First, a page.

Annals of Indian Academy of Neurology
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Year : 2006  |  Volume : 9  |  Issue : 4  |  Page : 233-235

"Mirror agnosia" in a patient with right occipitotemporal infarct

Institute of Neurology, Madras Medical College, Chennai, India

Correspondence Address:
K R Shanbhogue
Institute of Neurology, Madras Medical College and Govt. General Hospital, Chennai - 600 003
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Source of Support: None, Conflict of Interest: None

DOI: 10.4103/0972-2327.29207

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We report the clinical profile and investigation of K, a patient suffering from agnosia for the concept of "mirrors". Normal people rarely confuse a mirror image for the real image. Our patient 'K' has intact attention, memory and language with a left visual neglect with left hemianopia. When shown an object on his left with a mirror kept sagitally on his right, K grabs for the reflection and even gropes behind the mirror for it. Yet, when shown the mirror alone, he is able to tell that it is a mirror. Thus the concept of a 'mirror' is lost in the experimental paradigm. An explanation for mirror 'agnosia' is provided and recent controversies in the analysis of visuospatial functions in humans is highlighted.

Keywords: Mirror agnosia, neglect

How to cite this article:
Menon BK, Shanbhogue K R, Mutharasu C, Gopinathan S, Balasubramanian S, Chandramohan, Kingsly JY, Jawahar M. "Mirror agnosia" in a patient with right occipitotemporal infarct. Ann Indian Acad Neurol 2006;9:233-5

How to cite this URL:
Menon BK, Shanbhogue K R, Mutharasu C, Gopinathan S, Balasubramanian S, Chandramohan, Kingsly JY, Jawahar M. "Mirror agnosia" in a patient with right occipitotemporal infarct. Ann Indian Acad Neurol [serial online] 2006 [cited 2021 Oct 28];9:233-5. Available from:

The externally perceived world is divided into 'right and left', 'up and down', 'front and back', based on an abstract set of axes oriented in the three dimensional plane. The realization of these six aspects of the world is inherent in humans when they look at a mirror. A mirror reflects the world that is opposite to where it is kept, e.g., a mirror on the left reflects image of whatever is present on the right. As the image in a mirror is not congruent with that visual field and the realization of that image being part of the visual field directly opposite to it is inherent in humans, they realize that the image in the mirror is a 'mirror image' and not a real image. Thus the idea of a mirror is gained. This suggests that the concept of a 'mirror' must be a higher order function of the visual unimodal or the heteromodal cortex as it entails a cognitive reflection after the formation of visual images. A loss of this function is 'mirror agnosia'.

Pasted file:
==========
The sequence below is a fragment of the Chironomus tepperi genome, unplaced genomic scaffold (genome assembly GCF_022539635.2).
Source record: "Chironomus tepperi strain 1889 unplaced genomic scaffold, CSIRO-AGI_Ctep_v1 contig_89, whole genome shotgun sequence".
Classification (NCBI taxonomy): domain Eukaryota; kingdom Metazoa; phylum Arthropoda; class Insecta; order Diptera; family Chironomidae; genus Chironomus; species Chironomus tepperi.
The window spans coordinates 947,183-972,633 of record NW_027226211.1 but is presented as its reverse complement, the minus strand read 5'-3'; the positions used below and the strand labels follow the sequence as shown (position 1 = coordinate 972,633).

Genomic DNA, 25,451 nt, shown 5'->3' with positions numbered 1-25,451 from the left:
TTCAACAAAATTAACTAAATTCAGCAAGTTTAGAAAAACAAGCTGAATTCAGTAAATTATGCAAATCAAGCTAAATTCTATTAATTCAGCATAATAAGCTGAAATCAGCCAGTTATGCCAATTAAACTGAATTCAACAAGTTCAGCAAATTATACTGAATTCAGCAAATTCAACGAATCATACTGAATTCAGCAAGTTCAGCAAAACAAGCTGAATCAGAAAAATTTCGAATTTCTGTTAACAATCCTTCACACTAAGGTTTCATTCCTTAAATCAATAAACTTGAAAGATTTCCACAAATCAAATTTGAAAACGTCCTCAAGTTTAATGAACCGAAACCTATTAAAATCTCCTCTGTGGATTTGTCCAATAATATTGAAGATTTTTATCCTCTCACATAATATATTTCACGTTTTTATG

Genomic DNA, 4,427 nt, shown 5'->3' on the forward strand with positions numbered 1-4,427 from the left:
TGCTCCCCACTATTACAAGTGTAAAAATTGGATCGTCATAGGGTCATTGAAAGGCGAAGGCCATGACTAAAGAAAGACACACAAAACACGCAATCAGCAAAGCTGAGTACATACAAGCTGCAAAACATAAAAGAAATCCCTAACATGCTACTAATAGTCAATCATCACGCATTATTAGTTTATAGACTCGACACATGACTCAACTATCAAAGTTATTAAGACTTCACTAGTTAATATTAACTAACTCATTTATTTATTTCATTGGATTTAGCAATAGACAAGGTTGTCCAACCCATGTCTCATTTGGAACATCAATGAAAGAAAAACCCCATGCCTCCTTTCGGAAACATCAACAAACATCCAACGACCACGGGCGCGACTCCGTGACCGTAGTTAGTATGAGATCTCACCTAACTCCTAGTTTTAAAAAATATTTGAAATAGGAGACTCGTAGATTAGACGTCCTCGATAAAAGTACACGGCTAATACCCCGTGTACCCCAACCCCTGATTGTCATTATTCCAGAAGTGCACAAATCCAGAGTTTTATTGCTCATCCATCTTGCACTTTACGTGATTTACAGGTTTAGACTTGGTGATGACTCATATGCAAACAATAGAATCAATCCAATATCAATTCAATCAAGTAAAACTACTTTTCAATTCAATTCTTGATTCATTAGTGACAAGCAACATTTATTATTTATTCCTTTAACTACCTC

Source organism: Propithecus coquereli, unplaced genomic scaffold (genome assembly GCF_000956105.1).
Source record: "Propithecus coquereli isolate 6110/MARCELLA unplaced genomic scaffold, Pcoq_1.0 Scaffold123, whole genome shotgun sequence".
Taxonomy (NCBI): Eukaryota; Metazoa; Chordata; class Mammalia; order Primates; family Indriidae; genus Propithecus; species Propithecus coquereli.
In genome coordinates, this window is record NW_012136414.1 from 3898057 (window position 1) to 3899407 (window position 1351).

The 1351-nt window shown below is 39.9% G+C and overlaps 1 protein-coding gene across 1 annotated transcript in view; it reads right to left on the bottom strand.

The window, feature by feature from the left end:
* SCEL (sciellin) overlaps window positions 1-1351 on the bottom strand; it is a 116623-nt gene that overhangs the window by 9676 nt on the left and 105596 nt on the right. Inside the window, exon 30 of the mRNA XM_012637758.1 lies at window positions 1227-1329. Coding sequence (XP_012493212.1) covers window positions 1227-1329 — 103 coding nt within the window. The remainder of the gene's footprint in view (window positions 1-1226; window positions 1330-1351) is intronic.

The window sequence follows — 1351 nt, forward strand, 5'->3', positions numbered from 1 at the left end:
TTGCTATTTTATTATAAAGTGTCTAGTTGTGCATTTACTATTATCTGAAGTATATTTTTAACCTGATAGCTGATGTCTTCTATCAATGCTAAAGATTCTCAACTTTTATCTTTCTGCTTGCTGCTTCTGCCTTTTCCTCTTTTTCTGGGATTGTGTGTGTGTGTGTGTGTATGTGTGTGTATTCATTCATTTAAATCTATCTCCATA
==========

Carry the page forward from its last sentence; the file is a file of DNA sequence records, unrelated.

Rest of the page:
Case Report Top

K, a sixty-year-old right-handed male who is a sculptor by occupation, presented with sudden onset of giddiness and a tendency to sway and fall two months ago. On clinical examination, he was conscious and oriented with a Mini Mental Status Examination score of 23/28 (he was illiterate), normal attention, language, visual and verbal memory and an appropriate fund of knowledge. Lobar functions showed left homonymous hemianopia, left visual hemi neglect with visuospatial dysfunction as assessed by the Benton's line orientation test, significant constructional apraxia for two-dimensional drawings and three-dimensional objects, simultagnosia and optic ataxia. There was no directional or motor hypokinesia to the left and no tactile or auditory neglect. Rest of the lobar functions and corpus callosal tests were normal.